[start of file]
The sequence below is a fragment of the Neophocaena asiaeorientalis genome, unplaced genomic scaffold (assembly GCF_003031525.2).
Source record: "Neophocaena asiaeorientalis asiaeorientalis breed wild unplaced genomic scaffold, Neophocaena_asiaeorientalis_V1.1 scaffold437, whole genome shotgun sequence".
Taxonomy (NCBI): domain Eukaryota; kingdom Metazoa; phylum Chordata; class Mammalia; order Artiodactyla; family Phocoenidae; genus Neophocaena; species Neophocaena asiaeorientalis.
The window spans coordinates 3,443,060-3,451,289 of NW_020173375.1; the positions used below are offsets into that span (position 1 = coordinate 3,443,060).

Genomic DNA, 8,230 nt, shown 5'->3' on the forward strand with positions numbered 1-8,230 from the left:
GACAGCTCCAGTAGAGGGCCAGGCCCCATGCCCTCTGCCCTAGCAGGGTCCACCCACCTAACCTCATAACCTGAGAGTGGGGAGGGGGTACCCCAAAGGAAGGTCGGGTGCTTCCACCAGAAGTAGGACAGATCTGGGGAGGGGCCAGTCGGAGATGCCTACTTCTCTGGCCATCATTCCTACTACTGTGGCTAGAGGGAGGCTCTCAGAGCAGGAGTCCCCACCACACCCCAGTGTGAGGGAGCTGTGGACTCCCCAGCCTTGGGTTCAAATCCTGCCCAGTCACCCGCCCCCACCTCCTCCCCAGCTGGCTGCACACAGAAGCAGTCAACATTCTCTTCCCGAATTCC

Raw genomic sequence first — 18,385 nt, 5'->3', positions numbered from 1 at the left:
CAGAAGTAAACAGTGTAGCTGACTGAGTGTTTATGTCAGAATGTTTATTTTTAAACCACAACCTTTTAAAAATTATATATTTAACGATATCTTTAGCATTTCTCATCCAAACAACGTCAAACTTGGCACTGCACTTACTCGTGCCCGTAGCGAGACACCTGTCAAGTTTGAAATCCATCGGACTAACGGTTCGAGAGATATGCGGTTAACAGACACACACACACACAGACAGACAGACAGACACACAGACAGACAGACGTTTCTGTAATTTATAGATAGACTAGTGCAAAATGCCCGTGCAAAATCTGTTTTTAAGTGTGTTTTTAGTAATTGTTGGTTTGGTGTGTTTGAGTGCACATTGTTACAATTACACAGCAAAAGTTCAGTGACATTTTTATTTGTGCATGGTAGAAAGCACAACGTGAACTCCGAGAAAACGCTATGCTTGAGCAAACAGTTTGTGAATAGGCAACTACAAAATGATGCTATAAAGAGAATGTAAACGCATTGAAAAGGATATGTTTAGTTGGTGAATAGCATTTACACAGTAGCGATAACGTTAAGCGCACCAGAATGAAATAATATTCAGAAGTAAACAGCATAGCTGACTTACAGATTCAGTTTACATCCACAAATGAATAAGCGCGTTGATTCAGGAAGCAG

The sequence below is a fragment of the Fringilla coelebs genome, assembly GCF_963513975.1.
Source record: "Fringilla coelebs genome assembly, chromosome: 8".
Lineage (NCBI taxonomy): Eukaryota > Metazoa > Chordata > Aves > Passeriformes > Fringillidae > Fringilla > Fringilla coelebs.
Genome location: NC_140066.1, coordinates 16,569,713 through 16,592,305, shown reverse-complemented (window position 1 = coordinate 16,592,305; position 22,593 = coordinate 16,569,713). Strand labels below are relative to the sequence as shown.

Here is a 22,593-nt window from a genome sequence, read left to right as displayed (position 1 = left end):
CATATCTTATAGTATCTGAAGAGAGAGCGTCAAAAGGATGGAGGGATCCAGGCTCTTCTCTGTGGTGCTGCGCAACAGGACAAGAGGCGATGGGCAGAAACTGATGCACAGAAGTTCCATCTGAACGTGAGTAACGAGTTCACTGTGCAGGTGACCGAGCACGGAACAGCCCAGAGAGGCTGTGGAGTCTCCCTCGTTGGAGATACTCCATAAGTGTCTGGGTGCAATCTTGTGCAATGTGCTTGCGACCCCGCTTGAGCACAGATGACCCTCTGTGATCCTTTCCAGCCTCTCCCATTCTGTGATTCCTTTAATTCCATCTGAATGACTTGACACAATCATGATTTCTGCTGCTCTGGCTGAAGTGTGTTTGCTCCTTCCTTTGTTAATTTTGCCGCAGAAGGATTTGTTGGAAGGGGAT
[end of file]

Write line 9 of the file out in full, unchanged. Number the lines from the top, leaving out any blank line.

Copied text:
The sequence below is a fragment of the Fringilla coelebs genome, assembly GCF_963513975.1.